I was driving from California to Texas some years back. I was a young wanderer, living that “Bobby McGee” kind of freedom—you know, nothing left to lose. I was alone and very sleep-deprived, zoning out for miles at a time. I had made the drive so many times that I could do it with my eyes closed, and almost tried a couple of times. This time, however, I ran into a bit of a snag. There in the middle of the desert, at a crossroads with a gas station, a diner, and a stop light, I faced a sign that read “Road Closed: Detour.” “No biggie,” I thought, “I’ll be back on track in a few miles.” Famous last thoughts…
Miles and miles went by and I never saw another detour sign to get me back on my intended journey. Before long I started seeing signs for towns that I’d never heard of, or that I knew were nowhere near the direction I needed to be going. And the distance wasn’t 14 miles or 25 miles—we’re talking 183 miles to these places. I was just whizzing past desert scrub—a cactus here, a Joshua tree there, the occasional scraggly palm, sage hills around me and endless blacktop in front of me.
It was a never-ending two-lane highway through the Twilight Zone. Now it was 30 minutes since I detoured…now 45 minutes…now an hour. I had abandoned all hope that I would ever actually see another detour sign. But I kept thinking surely I would come to a town where I could get directions and get back on track.
My heart leaped into my throat as I realized I hadn’t checked my gas gauge in a while. I actually thought about it before looking at it, as if not knowing how much gas I had (or didn’t have) might be better—at least I wouldn’t start worrying about that too. But I looked and, sure enough, there was my little needle rubbing flirtatiously up against the red zone. And there I was, in the middle of nowhere, running out of gas and heading for Mexico!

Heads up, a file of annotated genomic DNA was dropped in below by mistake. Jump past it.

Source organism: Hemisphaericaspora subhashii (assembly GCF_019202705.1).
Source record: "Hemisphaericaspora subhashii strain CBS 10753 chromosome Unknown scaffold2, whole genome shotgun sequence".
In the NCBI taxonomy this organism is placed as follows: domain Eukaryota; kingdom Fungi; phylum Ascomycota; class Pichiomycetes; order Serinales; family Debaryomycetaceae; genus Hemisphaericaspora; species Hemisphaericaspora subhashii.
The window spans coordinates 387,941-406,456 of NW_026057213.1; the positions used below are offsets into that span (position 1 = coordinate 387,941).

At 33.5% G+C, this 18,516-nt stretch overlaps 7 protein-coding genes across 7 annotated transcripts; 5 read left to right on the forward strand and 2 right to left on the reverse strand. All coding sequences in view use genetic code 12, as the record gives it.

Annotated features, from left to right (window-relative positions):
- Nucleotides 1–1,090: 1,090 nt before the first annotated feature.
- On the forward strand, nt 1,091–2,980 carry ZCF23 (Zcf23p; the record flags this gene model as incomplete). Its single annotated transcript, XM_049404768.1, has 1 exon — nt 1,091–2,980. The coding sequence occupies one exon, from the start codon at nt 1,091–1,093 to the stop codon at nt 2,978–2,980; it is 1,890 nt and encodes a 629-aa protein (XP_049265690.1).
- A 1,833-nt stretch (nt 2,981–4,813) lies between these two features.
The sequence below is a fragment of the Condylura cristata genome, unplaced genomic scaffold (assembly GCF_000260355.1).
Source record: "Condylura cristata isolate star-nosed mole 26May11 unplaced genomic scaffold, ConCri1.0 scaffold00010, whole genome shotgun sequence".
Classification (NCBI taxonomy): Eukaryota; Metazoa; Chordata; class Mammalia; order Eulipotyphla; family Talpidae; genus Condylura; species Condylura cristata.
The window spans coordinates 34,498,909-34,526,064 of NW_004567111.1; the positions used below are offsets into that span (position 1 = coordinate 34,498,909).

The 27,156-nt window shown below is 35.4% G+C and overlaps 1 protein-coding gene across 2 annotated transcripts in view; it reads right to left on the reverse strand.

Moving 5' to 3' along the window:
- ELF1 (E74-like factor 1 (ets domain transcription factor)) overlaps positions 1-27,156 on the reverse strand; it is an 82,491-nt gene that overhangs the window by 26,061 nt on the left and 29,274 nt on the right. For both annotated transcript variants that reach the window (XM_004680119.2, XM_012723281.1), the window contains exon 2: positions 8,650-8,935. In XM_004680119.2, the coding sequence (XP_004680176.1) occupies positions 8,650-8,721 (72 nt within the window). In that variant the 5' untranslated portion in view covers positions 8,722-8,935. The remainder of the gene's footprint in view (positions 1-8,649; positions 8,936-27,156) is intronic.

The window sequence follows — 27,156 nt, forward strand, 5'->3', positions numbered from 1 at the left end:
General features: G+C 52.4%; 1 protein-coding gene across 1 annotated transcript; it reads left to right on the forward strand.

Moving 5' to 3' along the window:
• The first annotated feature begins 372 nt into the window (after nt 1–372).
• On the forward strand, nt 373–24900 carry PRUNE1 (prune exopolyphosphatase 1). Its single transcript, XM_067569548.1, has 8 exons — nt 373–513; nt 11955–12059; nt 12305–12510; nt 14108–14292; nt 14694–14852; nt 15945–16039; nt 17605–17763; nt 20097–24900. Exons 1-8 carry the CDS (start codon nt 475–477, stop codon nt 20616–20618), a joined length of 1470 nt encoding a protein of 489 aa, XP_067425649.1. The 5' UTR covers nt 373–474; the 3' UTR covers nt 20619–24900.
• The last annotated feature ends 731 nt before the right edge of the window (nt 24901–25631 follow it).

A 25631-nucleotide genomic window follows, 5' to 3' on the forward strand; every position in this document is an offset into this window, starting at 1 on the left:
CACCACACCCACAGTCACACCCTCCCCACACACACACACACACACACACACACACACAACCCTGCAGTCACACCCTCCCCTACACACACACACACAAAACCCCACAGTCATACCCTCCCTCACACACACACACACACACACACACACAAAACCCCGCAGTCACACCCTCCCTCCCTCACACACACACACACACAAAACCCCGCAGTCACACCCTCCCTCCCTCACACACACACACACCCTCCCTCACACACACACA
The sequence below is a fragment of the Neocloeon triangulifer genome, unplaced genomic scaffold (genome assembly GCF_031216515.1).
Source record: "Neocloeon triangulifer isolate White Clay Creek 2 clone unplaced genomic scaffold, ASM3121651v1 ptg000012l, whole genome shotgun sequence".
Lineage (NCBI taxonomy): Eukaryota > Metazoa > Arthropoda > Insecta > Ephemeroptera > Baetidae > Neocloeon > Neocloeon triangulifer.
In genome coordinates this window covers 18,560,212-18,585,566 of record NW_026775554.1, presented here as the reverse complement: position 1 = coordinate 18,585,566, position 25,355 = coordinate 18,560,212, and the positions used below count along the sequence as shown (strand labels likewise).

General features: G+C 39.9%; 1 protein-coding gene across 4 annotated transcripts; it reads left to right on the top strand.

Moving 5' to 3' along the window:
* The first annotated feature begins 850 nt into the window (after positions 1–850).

There are two crucial understandings in such a situation. First, one must understand what it is to be lost. Second, one must understand what it is to be found. This is, in a very broad sweep, the biblical story and the life of faith. The fallen world is notorious for evading that first issue, continuing to willfully careen down a highway to hell, even sometimes calling it “the good life.” But the people of God are notorious for evading the second issue, continuing to sit on our hands in our holy huddle, choking on a list of superficial do’s and don’ts and calling it “holiness.”
It's like Jesus was getting us into heaven--
and heaven into us--before we die.
What is it to be found? What are we supposed to be doing? Why don’t we just step into heaven after we “get saved”? Is that the point, getting into heaven? Or is being a Christian only about making the world a better place? What is holiness, anyway? We have planted all sorts of “detour signs” in response to these questions: Legalism; Last Days; Liberation; Left Behind; Tolerance; Turn-or-Burn; Christian hedonism; Desert asceticism; Apocalypse Now; Apocalypse Never; One Way; Many Ways; I’ll Fly Away, O Glory!
God is big, his plans are big, and it is never safe to claim a monopoly on the truth. Nevertheless, it seems clear that many today have a limited-to-non-existent awareness that something really happened upon Jesus’ resurrection, something more than proving that there is life after death and showing how to get to heaven when we die.
It’s almost as if Jesus was bringing heaven to us. It's like he was getting us into heaven—and heaven into us—before we die. It was a whole new thing. For the wanderers who will turn onto that road it becomes a whole new creation; indeed, they become a whole new creation.
To be continued...